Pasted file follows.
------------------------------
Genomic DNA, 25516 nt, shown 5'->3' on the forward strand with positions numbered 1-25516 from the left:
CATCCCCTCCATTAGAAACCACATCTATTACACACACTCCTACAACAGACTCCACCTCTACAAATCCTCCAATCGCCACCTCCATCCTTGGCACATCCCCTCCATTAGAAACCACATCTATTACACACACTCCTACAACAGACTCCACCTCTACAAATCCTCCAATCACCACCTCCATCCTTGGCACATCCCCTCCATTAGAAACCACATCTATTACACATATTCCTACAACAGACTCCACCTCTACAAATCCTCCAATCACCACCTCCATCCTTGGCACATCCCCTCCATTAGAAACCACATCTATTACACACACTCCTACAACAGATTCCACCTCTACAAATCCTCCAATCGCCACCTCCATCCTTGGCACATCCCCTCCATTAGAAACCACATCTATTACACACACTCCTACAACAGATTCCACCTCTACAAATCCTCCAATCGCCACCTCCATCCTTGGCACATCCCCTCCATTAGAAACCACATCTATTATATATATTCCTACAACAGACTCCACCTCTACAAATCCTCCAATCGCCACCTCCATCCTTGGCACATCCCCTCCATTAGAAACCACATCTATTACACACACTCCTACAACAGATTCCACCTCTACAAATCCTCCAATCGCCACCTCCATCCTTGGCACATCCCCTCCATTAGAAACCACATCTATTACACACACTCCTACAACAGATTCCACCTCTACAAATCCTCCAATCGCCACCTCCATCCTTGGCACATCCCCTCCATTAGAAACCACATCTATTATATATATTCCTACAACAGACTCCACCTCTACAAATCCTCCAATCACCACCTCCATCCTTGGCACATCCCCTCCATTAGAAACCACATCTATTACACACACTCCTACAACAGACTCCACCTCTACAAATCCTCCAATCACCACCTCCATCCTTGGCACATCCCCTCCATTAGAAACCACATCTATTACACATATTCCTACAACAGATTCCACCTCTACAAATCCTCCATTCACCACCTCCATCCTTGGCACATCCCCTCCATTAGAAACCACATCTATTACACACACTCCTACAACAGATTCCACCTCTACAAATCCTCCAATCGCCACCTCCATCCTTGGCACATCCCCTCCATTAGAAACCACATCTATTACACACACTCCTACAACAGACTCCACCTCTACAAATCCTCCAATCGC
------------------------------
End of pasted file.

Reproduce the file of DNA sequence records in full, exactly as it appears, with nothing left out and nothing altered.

Genomic DNA, 25516 nt, shown 5'->3' on the forward strand with positions numbered 1-25516 from the left:
CATCCCCTCCATTAGAAACCACATCTATTACACACACTCCTACAACAGACTCCACCTCTACAAATCCTCCAATCGCCACCTCCATCCTTGGCACATCCCCTCCATTAGAAACCACATCTATTACACACACTCCTACAACAGACTCCACCTCTACAAATCCTCCAATCACCACCTCCATCCTTGGCACATCCCCTCCATTAGAAACCACATCTATTACACATATTCCTACAACAGACTCCACCTCTACAAATCCTCCAATCACCACCTCCATCCTTGGCACATCCCCTCCATTAGAAACCACATCTATTACACACACTCCTACAACAGATTCCACCTCTACAAATCCTCCAATCGCCACCTCCATCCTTGGCACATCCCCTCCATTAGAAACCACATCTATTACACACACTCCTACAACAGATTCCACCTCTACAAATCCTCCAATCGCCACCTCCATCCTTGGCACATCCCCTCCATTAGAAACCACATCTATTATATATATTCCTACAACAGACTCCACCTCTACAAATCCTCCAATCGCCACCTCCATCCTTGGCACATCCCCTCCATTAGAAACCACATCTATTACACACACTCCTACAACAGATTCCACCTCTACAAATCCTCCAATCGCCACCTCCATCCTTGGCACATCCCCTCCATTAGAAACCACATCTATTACACACACTCCTACAACAGATTCCACCTCTACAAATCCTCCAATCGCCACCTCCATCCTTGGCACATCCCCTCCATTAGAAACCACATCTATTATATATATTCCTACAACAGACTCCACCTCTACAAATCCTCCAATCACCACCTCCATCCTTGGCACATCCCCTCCATTAGAAACCACATCTATTACACACACTCCTACAACAGACTCCACCTCTACAAATCCTCCAATCACCACCTCCATCCTTGGCACATCCCCTCCATTAGAAACCACATCTATTACACATATTCCTACAACAGATTCCACCTCTACAAATCCTCCATTCACCACCTCCATCCTTGGCACATCCCCTCCATTAGAAACCACATCTATTACACACACTCCTACAACAGATTCCACCTCTACAAATCCTCCAATCGCCACCTCCATCCTTGGCACATCCCCTCCATTAGAAACCACATCTATTACACACACTCCTACAACAGACTCCACCTCTACAAATCCTCCAATCGC